Metabolomics of Disease Resistance in Crops
Vicent Arbona and Aurelio Gómez-Cadenas
from: Omics in Plant Disease Resistance (Edited by: Vijai Bhadauria). Caister Academic Press, U.K. (2016) Pages: 13-30.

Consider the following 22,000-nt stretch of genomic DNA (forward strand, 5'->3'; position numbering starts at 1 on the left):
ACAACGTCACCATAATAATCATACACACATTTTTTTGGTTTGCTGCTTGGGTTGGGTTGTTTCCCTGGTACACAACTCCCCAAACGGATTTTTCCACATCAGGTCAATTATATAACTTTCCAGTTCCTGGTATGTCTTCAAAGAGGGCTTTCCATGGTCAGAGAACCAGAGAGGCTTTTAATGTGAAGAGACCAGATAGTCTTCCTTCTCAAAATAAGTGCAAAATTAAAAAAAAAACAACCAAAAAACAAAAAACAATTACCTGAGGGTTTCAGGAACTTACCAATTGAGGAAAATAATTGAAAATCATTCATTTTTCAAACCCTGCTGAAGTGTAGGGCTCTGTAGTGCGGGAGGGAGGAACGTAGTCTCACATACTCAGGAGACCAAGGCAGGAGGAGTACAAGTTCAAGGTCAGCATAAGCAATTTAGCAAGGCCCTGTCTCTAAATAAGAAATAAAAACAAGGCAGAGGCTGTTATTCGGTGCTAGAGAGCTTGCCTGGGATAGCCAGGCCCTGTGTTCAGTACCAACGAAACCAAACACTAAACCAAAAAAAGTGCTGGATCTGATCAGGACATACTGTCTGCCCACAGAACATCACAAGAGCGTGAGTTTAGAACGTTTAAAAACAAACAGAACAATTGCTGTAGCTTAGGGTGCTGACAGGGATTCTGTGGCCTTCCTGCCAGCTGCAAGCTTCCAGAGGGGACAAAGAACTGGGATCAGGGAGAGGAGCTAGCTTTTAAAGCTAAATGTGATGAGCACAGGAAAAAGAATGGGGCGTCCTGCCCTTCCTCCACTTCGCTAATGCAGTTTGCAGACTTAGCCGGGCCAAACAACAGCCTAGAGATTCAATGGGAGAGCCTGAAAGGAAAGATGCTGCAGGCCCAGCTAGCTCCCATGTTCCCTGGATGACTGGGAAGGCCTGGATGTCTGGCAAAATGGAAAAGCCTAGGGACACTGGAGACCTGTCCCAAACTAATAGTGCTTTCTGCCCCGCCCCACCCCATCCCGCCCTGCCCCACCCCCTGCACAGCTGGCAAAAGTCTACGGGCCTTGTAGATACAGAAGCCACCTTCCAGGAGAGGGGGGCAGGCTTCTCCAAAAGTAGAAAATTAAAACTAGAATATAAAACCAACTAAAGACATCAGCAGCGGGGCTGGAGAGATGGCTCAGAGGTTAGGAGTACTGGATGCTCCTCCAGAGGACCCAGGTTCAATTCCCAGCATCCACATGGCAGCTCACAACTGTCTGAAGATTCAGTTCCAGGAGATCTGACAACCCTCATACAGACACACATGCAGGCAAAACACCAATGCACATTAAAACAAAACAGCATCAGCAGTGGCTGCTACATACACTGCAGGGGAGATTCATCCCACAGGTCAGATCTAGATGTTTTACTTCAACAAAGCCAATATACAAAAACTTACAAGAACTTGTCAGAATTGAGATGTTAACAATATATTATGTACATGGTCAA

Plants are continuously exposed to the attack of invasive microorganisms, such as fungi or bacteria, and also viruses. To fight these attackers, plants develop different metabolic and genetic responses whose final outcome is the production of either toxic compounds that kill the pathogen or deter its growth, and/or semiotic molecules that alert other individuals from the same plant species. These molecules are derived from the secondary metabolism and their production is induced upon detection of a pathogen-associated molecular pattern (PAMP). These PAMPs are different molecules that are perceived by the host cell triggering defense responses. PAMP-elicited compounds are highly diverse and specific of every plant species and can be divided into preformed metabolites or phytoanticipins that are converted into toxic molecules upon pathogen perception, and toxic metabolites or phytoalexins that are produced only upon pathogen attack. Moreover, plant volatile emissions are also modified in response to pathogen attack to alert neighboring individuals or to make plants less attractive to pathogen vector arthropods. Plant metabolite profiling techniques have allowed the identification of novel antimicrobial molecules that are induced upon elicitation. However, more studies are required to assess the specific function of metabolites or metabolite blends on plant-microbe interactions read more ...